ATLANTA – A resolution calling for placing a statue of the late Congressman John Lewis inside the U.S. Capitol cleared a committee in the Georgia House of Representatives Wednesday.
The resolution would create an eight-member committee to decide where in Georgia to relocate a statue of Confederate politician Alexander Stephens that the Lewis statue would replace.
Stephens, who served as vice president of the Confederacy, is one of two Georgians whose statues are located inside the U.S. Capitol’s Statuary Hall, which features two statues from each state.
Statues of Confederate political and military leaders have been demolished or relocated across the country during the last couple of years because of their connections with racism and slavery.
Lewis, a Democrat from Atlanta, died last summer at the age of 80. He represented Georgia’s 5th Congressional District for more than 30 years after serving as a civil rights activist. He was beaten severely by Alabama state police in 1965 while on a march from Selma to Montgomery, Ala., an incident that came to be known as Bloody Sunday and was instrumental in congressional passage of the Voting Rights Act later that year.
On Wednesday, some members of the House committee with jurisdiction over state properties questioned the process that led to the resolution.
Rep. Jodi Lott, R-Evans, said she was surprised that Lewis was selected for the honor before the committee proposed in the resolution has been formed.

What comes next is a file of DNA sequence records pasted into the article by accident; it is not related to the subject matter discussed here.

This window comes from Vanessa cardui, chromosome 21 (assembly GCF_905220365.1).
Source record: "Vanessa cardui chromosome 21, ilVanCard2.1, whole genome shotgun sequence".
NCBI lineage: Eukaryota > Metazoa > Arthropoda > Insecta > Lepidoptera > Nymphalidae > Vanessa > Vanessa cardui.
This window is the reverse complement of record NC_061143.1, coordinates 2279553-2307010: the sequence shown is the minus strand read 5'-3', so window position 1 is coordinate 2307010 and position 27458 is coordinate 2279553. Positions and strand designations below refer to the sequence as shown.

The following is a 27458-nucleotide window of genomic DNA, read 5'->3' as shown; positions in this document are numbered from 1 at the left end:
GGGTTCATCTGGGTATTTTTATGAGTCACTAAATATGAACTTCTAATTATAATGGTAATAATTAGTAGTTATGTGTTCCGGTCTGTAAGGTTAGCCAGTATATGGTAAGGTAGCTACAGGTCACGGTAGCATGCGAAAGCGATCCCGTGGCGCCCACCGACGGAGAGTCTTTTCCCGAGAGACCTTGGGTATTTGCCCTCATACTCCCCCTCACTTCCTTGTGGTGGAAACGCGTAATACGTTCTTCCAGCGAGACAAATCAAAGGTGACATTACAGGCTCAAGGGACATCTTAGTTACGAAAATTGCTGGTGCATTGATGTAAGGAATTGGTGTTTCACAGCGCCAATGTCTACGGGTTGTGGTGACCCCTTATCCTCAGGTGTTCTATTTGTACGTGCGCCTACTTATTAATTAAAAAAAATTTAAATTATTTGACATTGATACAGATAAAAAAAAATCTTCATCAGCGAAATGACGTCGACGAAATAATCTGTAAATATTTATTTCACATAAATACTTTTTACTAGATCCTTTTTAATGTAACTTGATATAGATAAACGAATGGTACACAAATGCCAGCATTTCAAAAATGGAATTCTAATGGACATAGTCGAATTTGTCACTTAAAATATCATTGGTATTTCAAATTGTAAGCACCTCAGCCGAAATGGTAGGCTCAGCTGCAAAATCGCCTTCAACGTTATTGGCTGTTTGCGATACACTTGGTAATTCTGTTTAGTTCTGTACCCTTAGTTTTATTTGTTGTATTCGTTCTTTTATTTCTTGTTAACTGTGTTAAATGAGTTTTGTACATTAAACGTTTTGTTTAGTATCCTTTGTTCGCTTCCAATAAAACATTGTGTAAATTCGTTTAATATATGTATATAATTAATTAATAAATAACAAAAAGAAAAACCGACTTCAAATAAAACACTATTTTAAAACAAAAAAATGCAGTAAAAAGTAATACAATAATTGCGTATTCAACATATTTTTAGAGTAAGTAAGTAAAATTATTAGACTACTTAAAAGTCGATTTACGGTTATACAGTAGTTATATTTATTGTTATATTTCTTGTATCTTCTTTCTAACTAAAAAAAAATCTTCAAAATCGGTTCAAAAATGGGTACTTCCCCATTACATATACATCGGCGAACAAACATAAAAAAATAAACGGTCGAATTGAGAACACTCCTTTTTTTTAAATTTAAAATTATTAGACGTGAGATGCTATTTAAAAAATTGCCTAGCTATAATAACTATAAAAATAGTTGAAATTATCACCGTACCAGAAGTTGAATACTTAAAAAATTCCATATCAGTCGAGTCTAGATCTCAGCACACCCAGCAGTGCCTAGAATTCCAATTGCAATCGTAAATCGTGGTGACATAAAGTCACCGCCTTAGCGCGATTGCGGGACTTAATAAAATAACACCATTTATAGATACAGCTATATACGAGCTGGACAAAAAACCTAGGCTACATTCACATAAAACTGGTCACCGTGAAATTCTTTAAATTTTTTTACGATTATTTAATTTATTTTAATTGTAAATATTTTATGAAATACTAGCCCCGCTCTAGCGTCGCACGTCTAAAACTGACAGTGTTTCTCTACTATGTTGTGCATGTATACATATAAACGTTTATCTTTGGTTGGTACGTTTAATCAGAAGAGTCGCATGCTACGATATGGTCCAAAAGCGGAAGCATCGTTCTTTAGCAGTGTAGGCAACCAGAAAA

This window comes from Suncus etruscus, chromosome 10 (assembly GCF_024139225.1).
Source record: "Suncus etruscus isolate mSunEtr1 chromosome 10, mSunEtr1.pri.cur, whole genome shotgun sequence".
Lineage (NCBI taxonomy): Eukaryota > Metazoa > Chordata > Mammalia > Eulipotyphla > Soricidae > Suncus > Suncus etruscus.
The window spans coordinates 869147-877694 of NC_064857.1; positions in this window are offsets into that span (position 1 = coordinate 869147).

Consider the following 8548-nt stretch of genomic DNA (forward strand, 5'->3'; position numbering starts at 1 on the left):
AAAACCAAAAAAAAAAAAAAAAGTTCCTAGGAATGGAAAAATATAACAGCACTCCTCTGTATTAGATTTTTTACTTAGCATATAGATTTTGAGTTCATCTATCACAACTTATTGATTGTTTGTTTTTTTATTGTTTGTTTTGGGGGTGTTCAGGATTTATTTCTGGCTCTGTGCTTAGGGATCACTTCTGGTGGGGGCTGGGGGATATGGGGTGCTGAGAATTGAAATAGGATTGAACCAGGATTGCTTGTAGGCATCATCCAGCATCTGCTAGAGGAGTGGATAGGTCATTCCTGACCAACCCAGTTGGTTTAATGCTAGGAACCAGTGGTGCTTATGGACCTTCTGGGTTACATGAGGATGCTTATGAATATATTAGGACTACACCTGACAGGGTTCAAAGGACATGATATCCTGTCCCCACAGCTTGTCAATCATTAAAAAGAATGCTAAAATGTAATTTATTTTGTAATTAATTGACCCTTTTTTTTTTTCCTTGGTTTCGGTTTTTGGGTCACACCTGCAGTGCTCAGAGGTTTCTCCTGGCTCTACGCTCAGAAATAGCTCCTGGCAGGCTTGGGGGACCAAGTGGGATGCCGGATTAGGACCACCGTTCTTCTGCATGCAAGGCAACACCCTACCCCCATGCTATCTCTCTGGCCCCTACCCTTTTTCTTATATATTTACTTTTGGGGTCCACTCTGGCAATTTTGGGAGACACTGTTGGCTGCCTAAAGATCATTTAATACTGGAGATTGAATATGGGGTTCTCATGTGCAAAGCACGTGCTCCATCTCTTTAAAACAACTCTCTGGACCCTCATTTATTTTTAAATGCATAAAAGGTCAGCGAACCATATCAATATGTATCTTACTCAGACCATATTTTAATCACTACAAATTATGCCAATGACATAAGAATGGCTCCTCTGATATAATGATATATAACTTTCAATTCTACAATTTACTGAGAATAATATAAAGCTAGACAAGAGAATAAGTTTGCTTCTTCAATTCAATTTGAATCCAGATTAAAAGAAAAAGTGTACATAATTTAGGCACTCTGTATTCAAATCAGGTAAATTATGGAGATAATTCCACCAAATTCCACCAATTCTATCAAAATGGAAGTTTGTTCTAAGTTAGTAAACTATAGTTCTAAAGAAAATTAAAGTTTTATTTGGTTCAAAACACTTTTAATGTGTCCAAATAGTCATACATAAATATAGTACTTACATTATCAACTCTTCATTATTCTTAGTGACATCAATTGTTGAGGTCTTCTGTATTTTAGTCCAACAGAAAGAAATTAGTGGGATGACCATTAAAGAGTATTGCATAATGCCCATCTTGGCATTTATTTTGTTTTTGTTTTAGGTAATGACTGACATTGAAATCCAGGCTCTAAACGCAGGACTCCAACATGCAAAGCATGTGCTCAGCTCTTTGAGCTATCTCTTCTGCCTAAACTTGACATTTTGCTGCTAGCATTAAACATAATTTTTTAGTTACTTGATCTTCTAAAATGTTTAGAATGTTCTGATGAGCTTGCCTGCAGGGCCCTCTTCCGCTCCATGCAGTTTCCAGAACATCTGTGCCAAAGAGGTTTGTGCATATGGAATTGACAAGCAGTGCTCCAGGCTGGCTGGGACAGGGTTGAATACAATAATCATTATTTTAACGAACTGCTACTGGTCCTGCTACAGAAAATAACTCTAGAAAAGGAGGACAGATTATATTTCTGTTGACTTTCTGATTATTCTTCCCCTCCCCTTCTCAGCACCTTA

“Hank Aaron’s name has come up for being an incredible unifier,” she said, referring to the Atlanta Braves baseball great who died last month. “Politicians don’t tend to be considered as unifiers.”
Another committee member suggested former Congressman and Atlanta Mayor Andrew Young should have been considered.
Rep. Al Williams, D-Midway, the resolution’s sponsor, said he at first thought of suggesting a statue honoring slain civil rights leader Martin Luther King Jr. However, there is already a statue of King at the U.S. Capitol, he said.
“I think Rep. Lewis would be a good example,” Williams said.
Besides determining a suitable site to relocate the Stephens statue, the proposed committee would select a sculptor for the Lewis statue.
The committee also would be responsible for overseeing the costs of designing and creating the statue, transporting it to the U.S. Capitol, removing and relocating the Stephens statue and the ceremony unveiling the new statue. All of the money would be raised privately.
The committee will be given until Dec. 1, 2022, to carry out its assigned tasks.
The resolution, which now moves to the House Rules Committee to schedule a floor vote, enjoys strong bipartisan support. Its cosponsors include House Speaker David Ralston, R-Blue Ridge; House Majority Leader Jon Burns, R-Newington; House Minority Leader James Beverly, D-Macon; and Rep. Calvin Smyre, D-Columbus, the House’s longest serving member.